12-23 & 12/30: Music Near the Market



Most of Ohio City’s landmarks are old and large. But down a side street, inside Trinity Lutheran Church, sits a mechanical Beckerath pipe organ — the first of its kind in the U.S. Built in Hamburg in 1956, it came up the St. Lawrence Seaway on a ship with craftsmen who reassembled it at Trinity. With the exception of a one-horsepower motor that supplies the wind, the organ is a purely mechanical instrument. Touching a key or pulling a stop sets in motion levers that open valves that allow wind to fill the pipes. And viola! — glorious sound. Organists Florence Mustric and Robert Myers — with help from Oberlin Conservatory organ students — have kept the music playing for years at lunchtime every Wednesday. The instrument is of a size and style that’s perfect for the music of J.S. Bach, which Myers will play during programs at 12:15 p.m. today and next Wednesday, December 30, at Trinity Lutheran Church (2031 W. 30th St., 216.281.1700, clevelandbeckerath.org). Admission is free. — Michael Gill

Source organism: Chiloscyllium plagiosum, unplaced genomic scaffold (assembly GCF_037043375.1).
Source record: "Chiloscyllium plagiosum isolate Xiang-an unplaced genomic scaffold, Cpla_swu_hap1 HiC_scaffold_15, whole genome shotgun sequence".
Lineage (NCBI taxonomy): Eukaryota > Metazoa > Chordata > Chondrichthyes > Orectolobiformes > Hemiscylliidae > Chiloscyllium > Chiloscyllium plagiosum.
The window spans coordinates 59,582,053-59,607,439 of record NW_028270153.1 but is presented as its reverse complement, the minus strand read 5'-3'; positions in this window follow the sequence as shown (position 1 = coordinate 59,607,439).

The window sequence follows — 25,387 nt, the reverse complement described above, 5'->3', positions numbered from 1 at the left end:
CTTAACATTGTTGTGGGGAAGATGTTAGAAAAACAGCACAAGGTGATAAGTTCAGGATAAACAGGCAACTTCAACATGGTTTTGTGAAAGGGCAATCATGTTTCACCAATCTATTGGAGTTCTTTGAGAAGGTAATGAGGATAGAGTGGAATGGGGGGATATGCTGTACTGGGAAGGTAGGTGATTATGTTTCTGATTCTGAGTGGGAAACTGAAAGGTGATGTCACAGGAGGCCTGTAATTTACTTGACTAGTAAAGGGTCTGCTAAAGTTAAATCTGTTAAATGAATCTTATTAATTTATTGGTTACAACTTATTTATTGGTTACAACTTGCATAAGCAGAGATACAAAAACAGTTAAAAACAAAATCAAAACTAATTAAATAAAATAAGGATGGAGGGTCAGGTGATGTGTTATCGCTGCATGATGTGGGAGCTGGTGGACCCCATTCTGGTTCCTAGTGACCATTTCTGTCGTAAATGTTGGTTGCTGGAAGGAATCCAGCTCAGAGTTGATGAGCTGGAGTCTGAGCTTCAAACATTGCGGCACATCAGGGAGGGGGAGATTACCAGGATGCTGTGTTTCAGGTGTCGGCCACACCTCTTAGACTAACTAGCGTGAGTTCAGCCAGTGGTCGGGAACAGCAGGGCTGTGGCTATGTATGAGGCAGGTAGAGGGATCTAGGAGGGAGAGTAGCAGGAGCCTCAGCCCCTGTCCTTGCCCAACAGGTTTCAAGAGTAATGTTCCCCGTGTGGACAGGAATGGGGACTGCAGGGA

We welcome readers to submit letters regarding articles and content in Cleveland Scene. Letters should be a minimum of 150 words, refer to content that has appeared on Cleveland Scene, and must include the writer's full name, address, and phone number for verification purposes. No attachments will be considered. Writers of letters selected for publication will be notified via email. Letters may be edited and shortened for space.

Email us at news@clevescene.com.

Cleveland Scene works for you, and your support is essential.

Our small but mighty local team works tirelessly to bring you high-quality, uncensored news and cultural coverage of Cleveland and beyond.

Unlike many newspapers, ours is free – and we'd like to keep it that way, because we believe, now more than ever, everyone deserves access to accurate, independent coverage of their community.

Whether it's a one-time acknowledgement of this article or an ongoing pledge, your support helps keep Cleveland's true free press free.